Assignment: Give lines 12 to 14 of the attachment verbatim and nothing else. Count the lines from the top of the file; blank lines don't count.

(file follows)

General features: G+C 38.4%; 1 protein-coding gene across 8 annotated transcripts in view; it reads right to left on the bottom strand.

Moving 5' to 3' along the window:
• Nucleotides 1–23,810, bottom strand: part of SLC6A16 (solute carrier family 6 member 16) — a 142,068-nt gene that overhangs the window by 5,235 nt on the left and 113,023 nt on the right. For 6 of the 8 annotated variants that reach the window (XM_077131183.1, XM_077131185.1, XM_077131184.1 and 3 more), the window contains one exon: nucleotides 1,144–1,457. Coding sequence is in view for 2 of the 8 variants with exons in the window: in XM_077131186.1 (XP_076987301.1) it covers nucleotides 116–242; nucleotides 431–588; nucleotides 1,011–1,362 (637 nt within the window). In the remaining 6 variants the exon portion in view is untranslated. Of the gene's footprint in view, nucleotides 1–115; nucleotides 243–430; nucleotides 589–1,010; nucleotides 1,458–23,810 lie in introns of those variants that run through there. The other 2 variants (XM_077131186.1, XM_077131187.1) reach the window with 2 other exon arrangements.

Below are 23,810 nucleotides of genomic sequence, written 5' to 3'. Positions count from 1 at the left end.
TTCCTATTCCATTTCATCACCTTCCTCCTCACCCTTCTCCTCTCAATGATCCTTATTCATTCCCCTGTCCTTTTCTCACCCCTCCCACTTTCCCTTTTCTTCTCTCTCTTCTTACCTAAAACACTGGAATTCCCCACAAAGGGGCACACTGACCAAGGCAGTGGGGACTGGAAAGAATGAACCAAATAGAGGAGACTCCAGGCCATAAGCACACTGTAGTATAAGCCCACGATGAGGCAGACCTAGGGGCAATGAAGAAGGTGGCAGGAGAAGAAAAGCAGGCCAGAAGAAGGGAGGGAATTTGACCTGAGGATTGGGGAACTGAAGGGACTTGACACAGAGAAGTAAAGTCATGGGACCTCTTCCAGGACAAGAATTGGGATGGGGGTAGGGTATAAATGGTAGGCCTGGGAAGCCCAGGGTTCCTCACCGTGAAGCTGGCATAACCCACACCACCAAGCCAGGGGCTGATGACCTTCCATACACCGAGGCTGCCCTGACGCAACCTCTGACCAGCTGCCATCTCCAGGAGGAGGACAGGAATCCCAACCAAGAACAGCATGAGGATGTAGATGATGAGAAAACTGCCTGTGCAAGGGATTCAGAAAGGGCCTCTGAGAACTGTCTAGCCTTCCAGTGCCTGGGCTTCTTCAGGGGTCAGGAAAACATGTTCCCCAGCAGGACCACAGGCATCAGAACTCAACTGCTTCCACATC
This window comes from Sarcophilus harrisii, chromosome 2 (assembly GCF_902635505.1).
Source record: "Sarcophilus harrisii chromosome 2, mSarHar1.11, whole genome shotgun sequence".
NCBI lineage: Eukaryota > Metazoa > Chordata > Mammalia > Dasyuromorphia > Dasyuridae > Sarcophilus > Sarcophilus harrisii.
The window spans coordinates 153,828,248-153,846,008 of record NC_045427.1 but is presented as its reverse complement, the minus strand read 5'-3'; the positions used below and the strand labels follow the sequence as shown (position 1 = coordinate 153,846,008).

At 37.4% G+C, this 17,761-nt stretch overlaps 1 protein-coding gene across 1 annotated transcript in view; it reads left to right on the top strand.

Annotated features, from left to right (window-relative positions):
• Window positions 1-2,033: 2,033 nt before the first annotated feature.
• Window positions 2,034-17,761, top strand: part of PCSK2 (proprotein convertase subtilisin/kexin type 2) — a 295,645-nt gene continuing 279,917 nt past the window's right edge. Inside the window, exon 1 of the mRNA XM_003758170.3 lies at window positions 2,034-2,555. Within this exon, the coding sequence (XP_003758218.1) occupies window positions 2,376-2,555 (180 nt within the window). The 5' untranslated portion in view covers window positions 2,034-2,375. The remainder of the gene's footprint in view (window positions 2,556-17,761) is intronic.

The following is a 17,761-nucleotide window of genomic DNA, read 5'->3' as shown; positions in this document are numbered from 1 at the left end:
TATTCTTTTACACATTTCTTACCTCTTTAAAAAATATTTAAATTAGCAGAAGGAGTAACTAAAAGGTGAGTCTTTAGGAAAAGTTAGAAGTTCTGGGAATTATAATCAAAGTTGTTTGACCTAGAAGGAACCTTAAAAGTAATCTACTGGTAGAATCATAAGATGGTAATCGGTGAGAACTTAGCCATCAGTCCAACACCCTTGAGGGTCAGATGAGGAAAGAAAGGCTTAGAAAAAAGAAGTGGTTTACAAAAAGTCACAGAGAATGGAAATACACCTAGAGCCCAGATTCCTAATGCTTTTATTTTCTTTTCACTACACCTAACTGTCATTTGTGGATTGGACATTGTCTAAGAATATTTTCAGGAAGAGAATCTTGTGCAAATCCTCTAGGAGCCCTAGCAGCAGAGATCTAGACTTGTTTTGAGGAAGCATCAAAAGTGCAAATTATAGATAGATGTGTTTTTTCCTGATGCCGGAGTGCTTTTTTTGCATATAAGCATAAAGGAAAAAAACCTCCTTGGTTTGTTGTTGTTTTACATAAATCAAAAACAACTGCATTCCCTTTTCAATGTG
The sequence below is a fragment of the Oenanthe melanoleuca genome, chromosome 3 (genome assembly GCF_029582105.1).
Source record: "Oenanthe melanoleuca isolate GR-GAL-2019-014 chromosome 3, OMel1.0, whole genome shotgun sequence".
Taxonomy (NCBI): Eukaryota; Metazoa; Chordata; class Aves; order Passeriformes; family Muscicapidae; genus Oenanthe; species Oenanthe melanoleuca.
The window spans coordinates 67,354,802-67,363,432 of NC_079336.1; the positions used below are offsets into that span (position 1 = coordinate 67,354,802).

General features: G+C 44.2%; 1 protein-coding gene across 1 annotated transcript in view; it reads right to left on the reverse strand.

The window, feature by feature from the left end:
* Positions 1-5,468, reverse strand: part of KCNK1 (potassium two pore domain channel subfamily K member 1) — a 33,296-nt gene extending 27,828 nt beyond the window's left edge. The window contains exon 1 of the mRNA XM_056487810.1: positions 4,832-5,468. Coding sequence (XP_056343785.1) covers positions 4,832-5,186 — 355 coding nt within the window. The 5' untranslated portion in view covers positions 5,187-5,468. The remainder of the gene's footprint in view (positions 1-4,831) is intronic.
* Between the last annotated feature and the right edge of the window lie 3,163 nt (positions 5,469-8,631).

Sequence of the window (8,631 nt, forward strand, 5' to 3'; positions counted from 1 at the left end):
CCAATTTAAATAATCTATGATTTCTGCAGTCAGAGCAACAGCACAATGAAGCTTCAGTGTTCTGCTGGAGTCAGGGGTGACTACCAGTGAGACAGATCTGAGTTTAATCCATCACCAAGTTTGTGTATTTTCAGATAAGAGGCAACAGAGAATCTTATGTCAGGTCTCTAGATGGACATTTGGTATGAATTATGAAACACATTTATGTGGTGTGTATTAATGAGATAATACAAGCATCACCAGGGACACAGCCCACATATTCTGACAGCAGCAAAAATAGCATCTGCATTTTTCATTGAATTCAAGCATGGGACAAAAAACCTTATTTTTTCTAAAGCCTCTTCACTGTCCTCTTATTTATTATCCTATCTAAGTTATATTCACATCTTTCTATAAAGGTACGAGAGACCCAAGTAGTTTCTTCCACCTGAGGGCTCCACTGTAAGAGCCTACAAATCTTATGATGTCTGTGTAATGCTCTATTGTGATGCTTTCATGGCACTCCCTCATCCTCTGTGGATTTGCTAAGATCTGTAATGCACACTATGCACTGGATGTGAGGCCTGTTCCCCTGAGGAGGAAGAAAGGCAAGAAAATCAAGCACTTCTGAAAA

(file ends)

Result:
• Window positions 1-2,033: 2,033 nt before the first annotated feature.
• Window positions 2,034-17,761, top strand: part of PCSK2 (proprotein convertase subtilisin/kexin type 2) — a 295,645-nt gene continuing 279,917 nt past the window's right edge. Inside the window, exon 1 of the mRNA XM_003758170.3 lies at window positions 2,034-2,555. Within this exon, the coding sequence (XP_003758218.1) occupies window positions 2,376-2,555 (180 nt within the window). The 5' untranslated portion in view covers window positions 2,034-2,375. The remainder of the gene's footprint in view (window positions 2,556-17,761) is intronic.

The following is a 17,761-nucleotide window of genomic DNA, read 5'->3' as shown; positions in this document are numbered from 1 at the left end: